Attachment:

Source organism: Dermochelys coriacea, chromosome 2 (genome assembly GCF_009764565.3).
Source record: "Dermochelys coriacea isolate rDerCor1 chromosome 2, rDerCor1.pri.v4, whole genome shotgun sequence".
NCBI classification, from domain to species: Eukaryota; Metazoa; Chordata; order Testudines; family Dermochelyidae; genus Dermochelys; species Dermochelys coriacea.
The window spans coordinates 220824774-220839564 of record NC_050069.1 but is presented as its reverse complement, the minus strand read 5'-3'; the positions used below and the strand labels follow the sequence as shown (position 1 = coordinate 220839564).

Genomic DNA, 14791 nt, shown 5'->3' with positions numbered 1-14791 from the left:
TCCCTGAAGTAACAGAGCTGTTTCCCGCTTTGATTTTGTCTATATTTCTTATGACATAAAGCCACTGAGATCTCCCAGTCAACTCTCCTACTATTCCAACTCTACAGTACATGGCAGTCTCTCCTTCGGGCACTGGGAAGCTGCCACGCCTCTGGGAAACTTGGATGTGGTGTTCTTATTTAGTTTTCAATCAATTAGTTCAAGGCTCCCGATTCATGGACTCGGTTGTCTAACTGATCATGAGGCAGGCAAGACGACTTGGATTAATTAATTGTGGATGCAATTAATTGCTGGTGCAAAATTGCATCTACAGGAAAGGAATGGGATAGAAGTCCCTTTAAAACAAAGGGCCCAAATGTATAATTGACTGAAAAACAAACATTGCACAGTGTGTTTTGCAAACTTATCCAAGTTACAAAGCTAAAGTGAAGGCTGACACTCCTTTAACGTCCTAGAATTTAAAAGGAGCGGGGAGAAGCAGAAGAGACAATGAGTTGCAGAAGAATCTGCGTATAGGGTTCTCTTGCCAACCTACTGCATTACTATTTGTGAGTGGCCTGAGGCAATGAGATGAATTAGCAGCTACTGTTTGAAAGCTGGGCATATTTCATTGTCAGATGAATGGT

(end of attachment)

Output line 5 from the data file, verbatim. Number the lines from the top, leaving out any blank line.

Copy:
Genomic DNA, 14791 nt, shown 5'->3' with positions numbered 1-14791 from the left: